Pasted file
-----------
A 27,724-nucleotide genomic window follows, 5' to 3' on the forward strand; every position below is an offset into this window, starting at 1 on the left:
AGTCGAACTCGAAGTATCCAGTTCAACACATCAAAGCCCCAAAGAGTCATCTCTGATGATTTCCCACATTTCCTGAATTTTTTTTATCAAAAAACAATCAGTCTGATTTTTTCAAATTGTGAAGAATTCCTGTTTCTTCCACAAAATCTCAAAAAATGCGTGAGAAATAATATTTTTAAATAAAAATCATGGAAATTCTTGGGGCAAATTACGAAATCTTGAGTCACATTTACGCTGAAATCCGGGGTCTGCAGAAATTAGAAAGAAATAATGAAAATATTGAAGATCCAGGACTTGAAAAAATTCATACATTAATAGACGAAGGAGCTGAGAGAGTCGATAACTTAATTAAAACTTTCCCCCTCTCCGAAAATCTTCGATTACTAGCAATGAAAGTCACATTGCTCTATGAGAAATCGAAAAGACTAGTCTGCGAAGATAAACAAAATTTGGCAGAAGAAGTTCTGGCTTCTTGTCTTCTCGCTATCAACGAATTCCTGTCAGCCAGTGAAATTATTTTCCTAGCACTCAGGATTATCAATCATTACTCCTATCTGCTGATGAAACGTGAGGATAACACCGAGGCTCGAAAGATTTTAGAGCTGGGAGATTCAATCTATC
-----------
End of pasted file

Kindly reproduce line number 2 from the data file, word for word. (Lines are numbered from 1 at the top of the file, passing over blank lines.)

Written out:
AGTCGAACTCGAAGTATCCAGTTCAACACATCAAAGCCCCAAAGAGTCATCTCTGATGATTTCCCACATTTCCTGAATTTTTTTTATCAAAAAACAATCAGTCTGATTTTTTCAAATTGTGAAGAATTCCTGTTTCTTCCACAAAATCTCAAAAAATGCGTGAGAAATAATATTTTTAAATAAAAATCATGGAAATTCTTGGGGCAAATTACGAAATCTTGAGTCACATTTACGCTGAAATCCGGGGTCTGCAGAAATTAGAAAGAAATAATGAAAATATTGAAGATCCAGGACTTGAAAAAATTCATACATTAATAGACGAAGGAGCTGAGAGAGTCGATAACTTAATTAAAACTTTCCCCCTCTCCGAAAATCTTCGATTACTAGCAATGAAAGTCACATTGCTCTATGAGAAATCGAAAAGACTAGTCTGCGAAGATAAACAAAATTTGGCAGAAGAAGTTCTGGCTTCTTGTCTTCTCGCTATCAACGAATTCCTGTCAGCCAGTGAAATTATTTTCCTAGCACTCAGGATTATCAATCATTACTCCTATCTGCTGATGAAACGTGAGGATAACACCGAGGCTCGAAAGATTTTAGAGCTGGGAGATTCAATCTATC